Coronavirus election: Kentucky governor’s order allows voting by mail in primary
Gov. Andy Beshear signed an order Friday allowing Kentucky residents to vote by mail in the upcoming primary election, which had already been pushed back to June because of the coronavirus.
State elections officials also are working on a plan for limited in-person voting and possible drive-thru voting for the June 23 primary, the governor’s office said.
The Democratic governor’s order allowing mail-in voting came a day after Republican Secretary of State Michael Adams offered his recommendations on how to proceed with the primary in midst of a public health crisis. Beshear’s order outlines procedures to be in place for the primary.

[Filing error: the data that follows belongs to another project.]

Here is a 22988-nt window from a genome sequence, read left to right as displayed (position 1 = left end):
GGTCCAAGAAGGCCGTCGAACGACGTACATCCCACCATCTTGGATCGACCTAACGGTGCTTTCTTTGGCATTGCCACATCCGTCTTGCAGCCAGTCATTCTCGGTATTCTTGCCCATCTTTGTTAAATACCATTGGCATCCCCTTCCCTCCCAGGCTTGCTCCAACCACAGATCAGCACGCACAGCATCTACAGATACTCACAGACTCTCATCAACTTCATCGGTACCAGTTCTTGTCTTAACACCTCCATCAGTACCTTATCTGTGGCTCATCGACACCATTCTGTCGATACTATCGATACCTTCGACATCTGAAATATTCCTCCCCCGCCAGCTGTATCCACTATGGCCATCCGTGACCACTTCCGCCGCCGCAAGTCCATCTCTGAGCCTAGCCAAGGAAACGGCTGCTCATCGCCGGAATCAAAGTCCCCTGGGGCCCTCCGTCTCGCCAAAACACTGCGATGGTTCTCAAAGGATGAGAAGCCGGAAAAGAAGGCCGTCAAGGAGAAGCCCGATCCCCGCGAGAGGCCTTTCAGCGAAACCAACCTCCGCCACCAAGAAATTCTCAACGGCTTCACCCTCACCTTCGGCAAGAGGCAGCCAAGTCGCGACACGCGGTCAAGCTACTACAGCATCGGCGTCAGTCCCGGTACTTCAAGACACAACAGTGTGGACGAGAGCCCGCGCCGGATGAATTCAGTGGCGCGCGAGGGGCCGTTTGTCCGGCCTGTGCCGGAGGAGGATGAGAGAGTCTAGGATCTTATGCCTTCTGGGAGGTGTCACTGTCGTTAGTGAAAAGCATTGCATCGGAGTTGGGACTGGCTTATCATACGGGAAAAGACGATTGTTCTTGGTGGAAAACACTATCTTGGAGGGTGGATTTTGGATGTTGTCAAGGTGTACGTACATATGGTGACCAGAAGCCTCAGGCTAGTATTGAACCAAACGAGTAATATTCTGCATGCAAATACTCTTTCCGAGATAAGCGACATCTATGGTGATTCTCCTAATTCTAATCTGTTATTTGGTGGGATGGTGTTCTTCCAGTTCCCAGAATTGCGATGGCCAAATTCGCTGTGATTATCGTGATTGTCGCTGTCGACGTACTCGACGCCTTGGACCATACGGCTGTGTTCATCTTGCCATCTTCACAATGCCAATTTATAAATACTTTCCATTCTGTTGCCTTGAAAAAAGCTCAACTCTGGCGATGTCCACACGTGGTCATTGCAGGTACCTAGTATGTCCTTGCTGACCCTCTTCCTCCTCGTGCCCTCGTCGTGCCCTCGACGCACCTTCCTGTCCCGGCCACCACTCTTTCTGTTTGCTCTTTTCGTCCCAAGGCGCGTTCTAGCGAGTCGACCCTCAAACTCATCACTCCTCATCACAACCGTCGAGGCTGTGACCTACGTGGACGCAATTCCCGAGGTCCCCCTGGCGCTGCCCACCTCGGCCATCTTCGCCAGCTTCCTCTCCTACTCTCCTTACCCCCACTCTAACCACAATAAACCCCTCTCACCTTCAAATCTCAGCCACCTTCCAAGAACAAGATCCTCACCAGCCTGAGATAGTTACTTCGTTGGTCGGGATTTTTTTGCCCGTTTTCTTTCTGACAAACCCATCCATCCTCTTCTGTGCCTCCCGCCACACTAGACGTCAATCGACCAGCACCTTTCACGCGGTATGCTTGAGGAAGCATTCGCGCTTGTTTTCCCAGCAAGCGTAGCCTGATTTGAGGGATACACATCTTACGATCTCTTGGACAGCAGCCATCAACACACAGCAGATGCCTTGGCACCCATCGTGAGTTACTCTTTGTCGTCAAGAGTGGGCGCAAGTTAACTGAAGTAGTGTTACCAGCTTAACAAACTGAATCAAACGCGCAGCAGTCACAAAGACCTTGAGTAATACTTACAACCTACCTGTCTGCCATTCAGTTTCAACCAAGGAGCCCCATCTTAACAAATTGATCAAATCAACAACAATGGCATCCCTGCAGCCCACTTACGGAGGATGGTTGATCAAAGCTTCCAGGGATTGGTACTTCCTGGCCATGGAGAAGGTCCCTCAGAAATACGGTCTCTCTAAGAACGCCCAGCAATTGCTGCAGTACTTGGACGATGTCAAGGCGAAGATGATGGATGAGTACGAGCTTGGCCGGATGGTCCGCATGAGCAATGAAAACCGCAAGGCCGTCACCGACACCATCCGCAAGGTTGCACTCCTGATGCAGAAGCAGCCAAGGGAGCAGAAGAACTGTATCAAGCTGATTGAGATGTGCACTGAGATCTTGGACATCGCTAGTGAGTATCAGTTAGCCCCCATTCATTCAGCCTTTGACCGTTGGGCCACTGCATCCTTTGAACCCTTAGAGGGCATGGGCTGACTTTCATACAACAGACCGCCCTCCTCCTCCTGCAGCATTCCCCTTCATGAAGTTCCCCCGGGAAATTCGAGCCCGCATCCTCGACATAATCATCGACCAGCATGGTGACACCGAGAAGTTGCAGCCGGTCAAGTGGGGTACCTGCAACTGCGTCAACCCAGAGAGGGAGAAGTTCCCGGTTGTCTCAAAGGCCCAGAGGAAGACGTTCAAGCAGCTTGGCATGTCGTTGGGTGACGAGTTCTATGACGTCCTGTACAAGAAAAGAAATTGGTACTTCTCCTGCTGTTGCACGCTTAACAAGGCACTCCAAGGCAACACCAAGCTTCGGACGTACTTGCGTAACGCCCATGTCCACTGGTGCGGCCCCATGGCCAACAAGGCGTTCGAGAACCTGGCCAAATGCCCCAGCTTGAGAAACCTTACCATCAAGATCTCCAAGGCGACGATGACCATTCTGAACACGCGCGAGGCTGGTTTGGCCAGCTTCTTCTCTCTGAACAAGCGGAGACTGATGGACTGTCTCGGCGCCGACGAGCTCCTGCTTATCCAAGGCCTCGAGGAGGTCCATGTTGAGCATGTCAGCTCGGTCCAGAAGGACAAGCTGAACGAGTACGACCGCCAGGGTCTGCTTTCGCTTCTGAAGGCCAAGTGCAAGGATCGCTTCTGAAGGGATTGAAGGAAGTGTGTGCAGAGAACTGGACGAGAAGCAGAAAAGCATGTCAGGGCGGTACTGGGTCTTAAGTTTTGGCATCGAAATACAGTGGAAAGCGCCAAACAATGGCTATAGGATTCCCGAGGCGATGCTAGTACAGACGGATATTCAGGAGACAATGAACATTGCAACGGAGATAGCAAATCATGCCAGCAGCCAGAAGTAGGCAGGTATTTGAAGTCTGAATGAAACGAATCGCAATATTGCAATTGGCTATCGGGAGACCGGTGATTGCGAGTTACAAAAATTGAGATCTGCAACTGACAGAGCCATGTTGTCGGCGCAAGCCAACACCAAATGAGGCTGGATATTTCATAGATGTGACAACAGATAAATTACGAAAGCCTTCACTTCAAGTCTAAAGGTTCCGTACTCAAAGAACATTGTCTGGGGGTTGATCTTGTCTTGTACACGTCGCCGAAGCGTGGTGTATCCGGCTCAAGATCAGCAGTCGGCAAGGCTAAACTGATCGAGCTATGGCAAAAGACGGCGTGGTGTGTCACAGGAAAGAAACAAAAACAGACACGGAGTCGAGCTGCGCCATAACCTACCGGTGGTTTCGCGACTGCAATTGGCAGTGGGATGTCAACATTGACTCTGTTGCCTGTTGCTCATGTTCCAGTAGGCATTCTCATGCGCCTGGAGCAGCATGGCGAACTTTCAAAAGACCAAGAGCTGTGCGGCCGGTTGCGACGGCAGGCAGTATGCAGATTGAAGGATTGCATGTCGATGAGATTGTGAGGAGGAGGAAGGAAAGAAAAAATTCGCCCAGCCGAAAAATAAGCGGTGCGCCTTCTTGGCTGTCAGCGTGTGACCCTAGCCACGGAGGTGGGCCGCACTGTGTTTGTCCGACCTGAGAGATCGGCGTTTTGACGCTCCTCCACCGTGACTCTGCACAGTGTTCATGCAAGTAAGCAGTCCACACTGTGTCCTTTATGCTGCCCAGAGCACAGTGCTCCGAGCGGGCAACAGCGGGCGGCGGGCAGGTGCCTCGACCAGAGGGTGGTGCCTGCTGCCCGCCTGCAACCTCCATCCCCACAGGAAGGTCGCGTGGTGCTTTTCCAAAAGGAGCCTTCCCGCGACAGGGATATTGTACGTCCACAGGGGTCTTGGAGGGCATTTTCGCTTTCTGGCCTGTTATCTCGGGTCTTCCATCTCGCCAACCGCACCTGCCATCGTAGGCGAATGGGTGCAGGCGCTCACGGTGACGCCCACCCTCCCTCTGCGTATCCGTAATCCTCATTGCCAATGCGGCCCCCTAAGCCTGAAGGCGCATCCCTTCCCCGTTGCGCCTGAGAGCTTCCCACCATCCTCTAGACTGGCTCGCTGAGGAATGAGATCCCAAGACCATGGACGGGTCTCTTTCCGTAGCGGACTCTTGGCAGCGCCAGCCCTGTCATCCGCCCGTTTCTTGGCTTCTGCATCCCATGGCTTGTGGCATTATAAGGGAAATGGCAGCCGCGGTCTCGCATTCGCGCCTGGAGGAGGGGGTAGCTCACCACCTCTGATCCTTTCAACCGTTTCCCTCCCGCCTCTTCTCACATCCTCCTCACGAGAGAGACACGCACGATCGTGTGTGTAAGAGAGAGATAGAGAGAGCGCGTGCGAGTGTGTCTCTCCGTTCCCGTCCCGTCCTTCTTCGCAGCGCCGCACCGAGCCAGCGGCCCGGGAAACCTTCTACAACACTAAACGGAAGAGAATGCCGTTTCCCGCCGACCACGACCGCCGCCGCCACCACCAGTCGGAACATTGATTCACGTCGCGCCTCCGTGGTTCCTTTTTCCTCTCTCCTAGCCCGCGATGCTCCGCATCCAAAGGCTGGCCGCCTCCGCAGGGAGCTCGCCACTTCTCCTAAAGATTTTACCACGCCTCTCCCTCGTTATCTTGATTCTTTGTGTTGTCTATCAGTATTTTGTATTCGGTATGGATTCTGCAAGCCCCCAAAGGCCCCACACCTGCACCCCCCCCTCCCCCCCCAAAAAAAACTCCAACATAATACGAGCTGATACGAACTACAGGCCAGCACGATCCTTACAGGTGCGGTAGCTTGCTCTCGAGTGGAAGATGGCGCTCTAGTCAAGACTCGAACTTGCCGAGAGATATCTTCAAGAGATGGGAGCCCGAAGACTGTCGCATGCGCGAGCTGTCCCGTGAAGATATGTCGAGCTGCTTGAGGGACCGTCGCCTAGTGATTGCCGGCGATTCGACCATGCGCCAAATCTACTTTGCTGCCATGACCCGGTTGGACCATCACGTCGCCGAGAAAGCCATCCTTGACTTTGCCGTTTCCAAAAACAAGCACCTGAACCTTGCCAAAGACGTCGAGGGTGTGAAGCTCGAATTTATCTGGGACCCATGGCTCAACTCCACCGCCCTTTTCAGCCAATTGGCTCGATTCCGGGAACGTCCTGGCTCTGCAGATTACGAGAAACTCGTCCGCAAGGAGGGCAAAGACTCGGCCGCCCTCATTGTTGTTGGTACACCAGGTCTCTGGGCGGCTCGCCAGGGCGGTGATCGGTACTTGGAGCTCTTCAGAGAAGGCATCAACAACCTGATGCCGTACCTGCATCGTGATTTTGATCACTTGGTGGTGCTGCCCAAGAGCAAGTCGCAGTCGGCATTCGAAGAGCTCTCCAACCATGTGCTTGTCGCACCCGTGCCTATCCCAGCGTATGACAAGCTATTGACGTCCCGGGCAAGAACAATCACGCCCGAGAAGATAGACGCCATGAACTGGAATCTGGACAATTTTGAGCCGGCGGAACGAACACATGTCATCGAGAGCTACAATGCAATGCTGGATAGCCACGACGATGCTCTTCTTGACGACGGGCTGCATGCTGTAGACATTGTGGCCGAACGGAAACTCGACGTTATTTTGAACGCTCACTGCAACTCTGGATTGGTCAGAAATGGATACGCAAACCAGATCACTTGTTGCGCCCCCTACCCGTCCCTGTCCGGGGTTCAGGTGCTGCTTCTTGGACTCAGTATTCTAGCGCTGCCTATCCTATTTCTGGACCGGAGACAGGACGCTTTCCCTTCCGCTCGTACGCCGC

The presidential primary calendar is in flux as officials try to balance public health with a need to continue the electoral process.
“Today’s executive order and regulations that will be created by the Kentucky State Board of Elections will allow all Kentuckians who are registered to vote for the upcoming primary to vote by mail through an absentee ballot,” Beshear said in a statement. “While there will be significant education and work required, we are committed to making sure this election will be held in a safe manner while we are in this worldwide health pandemic.”
Adams said Kentucky voters “across the political spectrum will be pleased with this plan to protect both democracy and public health.”
Kentucky’s primary election is traditionally in late May.
It may not be safe to go to the polls in November. There is still time for states to switch to a mail-in ballot nationwide, but not much, and some states continue to resist.
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